Prof. Joe Cummins has objected to the field release of GM fungus containing an antibiotic resistance gene on behalf of the Independent Science Panel. Please do the same.
This article has been submitted to the US EPA on behalf of the Independent Science Panel (identifier: APHIS-2005-0067-0005). Please add your support by registering your opposition in the docket and referring to this article and its identifier number.
The University of Kentucky has prepared Environmental Assessment for Field Tests of Genetically Engineered Neotyphodium, an endophyte fungus living inside ryegrass. USDA/APHIS has prepared a docket, which is available for comment until12 September 2005 .
Fungal endophytes live symbiotically inside plants without harming them. The fungus grows in or around plant cells in a cozy relationship whereby the plant feeds the fungus, which takes what it is given and no more to avoid becoming a parasite on the plant. The fungus Neotyphhodium provides rye grass with alkaloids that protect the plant from animal predators. The grass bearing the endophyte has a clear advantage over grass lacking the fungus. However, alkaloids such as the ergot family adversely affect grazing mammals. The fungus reproduces asexually in the grass and does not produce sexual spores. However, fungi have active mitotic recombination and somatic gene conversion in what is called a “para sexual cycle”. The fungus is passed through the maternal tissue to the seed, and inoculation of a plant lacking the fungus is difficult.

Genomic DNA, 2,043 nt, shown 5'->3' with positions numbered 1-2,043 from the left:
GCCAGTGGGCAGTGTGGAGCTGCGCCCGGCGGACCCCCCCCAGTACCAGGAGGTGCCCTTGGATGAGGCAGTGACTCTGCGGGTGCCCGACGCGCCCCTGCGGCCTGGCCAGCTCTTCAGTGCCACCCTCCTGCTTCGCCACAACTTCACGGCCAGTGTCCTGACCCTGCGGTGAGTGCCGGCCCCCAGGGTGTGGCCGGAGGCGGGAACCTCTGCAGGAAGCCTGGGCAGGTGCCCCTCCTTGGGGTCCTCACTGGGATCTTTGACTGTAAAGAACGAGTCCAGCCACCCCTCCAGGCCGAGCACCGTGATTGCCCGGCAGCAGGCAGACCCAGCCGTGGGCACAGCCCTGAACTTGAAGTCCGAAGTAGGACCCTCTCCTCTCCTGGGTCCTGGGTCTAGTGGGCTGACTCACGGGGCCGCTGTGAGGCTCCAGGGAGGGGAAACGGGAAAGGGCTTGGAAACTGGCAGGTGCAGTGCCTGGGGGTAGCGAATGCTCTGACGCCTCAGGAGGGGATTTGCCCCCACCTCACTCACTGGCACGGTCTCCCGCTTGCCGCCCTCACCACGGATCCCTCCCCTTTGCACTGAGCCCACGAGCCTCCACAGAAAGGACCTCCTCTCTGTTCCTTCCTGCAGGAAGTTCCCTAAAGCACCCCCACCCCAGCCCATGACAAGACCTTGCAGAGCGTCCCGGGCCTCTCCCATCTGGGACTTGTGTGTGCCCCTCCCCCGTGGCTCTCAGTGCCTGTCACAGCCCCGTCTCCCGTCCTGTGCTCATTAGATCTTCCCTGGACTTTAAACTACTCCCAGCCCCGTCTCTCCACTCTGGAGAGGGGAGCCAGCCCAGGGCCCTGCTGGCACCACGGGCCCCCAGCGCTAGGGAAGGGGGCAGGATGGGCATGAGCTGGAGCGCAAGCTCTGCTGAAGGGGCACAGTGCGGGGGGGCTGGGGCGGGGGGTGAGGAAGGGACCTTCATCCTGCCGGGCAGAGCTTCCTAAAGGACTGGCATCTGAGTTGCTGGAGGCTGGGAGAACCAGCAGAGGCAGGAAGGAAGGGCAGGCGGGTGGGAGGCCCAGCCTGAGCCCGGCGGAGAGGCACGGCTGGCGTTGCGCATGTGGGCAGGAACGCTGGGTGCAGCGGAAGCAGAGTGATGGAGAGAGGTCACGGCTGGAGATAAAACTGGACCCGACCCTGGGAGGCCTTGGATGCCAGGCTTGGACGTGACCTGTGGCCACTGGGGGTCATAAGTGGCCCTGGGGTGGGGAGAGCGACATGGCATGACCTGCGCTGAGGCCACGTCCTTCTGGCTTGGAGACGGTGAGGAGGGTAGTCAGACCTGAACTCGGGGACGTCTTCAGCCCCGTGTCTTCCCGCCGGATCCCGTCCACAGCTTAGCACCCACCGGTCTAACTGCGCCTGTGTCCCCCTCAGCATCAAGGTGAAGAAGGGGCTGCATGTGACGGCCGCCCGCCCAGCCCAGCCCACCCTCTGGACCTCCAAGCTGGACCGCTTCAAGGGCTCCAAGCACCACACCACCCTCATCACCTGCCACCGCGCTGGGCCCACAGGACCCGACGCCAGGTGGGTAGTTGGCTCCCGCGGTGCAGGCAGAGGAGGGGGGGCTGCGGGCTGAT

The proposed release involves two different strains modified in different genes for alkaloid formation. One of the transgenic endophytes has a gene for dimethylallytryptophan synthase (dmaW) disrupted, the other has a gene for lysergyl peptide synthetase (IpsA) disrupted. The disrupted dmaW eliminated production of the alkaloid ergovaline and its precursors including lysergic acid. Disrupted lpsA eliminated ergovaline, but not lysergic acid. In that strain, lysergic acid increases markedly about twenty five times. Both transgenic strains were disrupted by introducing the hygomycin B phosphotransferase (hph) gene from a bacterium into the dmaW and lpsA genes. The hph confers antibiotic resistance and is driven by a promoter from the fungus Neurospora and a transcription terminator from the fungus Aspergillus. The hph genes are targeted specifically to disrupt the dmaW and lpsA genes by adding short DNA sequences from the target gene at both ends of the hph insert [2- 4].